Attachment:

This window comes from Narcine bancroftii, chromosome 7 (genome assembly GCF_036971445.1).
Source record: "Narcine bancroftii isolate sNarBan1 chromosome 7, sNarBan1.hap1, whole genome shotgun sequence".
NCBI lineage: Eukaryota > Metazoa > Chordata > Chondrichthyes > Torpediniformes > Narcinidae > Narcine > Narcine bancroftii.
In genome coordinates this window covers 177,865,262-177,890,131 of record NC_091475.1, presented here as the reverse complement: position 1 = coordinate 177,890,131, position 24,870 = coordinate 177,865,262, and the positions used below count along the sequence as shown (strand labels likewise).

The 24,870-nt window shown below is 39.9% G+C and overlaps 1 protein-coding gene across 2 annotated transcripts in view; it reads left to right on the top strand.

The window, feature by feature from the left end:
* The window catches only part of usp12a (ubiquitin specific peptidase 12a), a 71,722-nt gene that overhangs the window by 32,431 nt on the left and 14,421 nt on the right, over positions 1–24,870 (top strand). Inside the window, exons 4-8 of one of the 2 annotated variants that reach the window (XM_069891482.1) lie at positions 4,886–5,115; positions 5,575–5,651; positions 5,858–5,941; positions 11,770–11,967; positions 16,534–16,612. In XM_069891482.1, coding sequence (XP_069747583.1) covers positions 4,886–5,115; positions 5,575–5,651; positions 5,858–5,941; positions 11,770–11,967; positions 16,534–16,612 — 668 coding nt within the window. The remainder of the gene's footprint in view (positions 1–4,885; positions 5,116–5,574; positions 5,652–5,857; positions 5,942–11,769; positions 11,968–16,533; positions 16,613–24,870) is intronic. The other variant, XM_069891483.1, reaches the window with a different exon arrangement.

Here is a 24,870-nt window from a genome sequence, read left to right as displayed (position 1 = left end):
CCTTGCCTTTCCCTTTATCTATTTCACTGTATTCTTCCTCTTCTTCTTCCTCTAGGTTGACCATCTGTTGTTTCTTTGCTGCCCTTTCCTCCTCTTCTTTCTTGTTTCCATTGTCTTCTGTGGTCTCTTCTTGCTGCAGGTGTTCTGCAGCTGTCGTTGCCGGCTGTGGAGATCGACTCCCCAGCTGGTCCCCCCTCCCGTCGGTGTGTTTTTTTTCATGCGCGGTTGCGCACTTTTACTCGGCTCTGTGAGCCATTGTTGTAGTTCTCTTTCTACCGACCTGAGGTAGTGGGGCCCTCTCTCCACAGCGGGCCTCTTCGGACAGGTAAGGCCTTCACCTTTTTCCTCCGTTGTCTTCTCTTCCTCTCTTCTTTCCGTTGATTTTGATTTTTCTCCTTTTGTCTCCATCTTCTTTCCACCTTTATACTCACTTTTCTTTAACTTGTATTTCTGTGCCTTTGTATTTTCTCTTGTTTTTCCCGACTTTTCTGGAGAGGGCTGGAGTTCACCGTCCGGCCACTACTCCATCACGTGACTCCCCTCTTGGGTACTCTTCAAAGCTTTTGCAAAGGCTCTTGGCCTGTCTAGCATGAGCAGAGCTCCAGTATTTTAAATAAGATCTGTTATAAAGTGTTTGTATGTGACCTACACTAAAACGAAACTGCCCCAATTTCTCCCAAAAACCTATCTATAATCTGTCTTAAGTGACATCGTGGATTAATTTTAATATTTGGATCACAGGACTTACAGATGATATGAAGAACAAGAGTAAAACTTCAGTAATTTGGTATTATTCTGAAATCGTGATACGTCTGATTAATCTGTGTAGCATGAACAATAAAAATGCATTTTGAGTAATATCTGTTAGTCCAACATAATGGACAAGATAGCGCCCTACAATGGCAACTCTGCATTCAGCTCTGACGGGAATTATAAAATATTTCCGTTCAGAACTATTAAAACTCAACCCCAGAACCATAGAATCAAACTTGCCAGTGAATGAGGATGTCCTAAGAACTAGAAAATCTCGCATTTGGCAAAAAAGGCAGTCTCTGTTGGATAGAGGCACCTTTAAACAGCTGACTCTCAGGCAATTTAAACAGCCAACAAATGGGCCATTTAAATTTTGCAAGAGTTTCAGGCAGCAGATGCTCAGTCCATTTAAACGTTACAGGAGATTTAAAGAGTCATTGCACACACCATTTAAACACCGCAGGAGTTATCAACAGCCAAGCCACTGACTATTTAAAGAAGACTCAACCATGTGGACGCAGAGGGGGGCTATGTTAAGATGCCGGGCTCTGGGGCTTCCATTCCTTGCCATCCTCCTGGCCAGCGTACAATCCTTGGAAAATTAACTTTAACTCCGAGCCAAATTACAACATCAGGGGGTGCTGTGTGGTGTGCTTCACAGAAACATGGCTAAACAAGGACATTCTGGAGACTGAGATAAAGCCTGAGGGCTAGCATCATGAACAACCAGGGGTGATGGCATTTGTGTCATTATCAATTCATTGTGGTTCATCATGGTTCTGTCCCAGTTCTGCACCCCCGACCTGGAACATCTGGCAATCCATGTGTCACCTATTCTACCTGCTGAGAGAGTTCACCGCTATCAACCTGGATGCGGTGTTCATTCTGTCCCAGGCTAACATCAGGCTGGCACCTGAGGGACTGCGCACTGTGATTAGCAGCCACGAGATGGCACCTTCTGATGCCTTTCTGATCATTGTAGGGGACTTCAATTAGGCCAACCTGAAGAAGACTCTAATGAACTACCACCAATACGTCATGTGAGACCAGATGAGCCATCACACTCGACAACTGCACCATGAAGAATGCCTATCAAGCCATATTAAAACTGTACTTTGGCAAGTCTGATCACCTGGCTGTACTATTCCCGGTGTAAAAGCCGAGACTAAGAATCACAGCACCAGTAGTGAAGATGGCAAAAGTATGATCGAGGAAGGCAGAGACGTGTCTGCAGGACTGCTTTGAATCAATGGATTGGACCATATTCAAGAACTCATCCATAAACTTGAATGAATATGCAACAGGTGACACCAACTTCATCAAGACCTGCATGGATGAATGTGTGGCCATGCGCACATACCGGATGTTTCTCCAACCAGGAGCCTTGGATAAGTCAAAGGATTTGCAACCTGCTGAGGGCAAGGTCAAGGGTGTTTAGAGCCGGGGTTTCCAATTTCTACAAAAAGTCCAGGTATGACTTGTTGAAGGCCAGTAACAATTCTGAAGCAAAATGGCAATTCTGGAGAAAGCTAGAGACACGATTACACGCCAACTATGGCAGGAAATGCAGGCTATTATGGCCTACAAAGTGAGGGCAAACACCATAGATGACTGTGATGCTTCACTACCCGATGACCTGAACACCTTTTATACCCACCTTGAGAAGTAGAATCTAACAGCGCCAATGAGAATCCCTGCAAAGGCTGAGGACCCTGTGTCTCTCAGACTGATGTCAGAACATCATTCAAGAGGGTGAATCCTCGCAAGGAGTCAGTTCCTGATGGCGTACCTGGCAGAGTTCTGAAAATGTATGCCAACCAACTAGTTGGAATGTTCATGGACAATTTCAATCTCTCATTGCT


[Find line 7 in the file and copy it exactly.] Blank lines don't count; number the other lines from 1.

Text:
* The window catches only part of usp12a (ubiquitin specific peptidase 12a), a 71,722-nt gene that overhangs the window by 32,431 nt on the left and 14,421 nt on the right, over positions 1–24,870 (top strand). Inside the window, exons 4-8 of one of the 2 annotated variants that reach the window (XM_069891482.1) lie at positions 4,886–5,115; positions 5,575–5,651; positions 5,858–5,941; positions 11,770–11,967; positions 16,534–16,612. In XM_069891482.1, coding sequence (XP_069747583.1) covers positions 4,886–5,115; positions 5,575–5,651; positions 5,858–5,941; positions 11,770–11,967; positions 16,534–16,612 — 668 coding nt within the window. The remainder of the gene's footprint in view (positions 1–4,885; positions 5,116–5,574; positions 5,652–5,857; positions 5,942–11,769; positions 11,968–16,533; positions 16,613–24,870) is intronic. The other variant, XM_069891483.1, reaches the window with a different exon arrangement.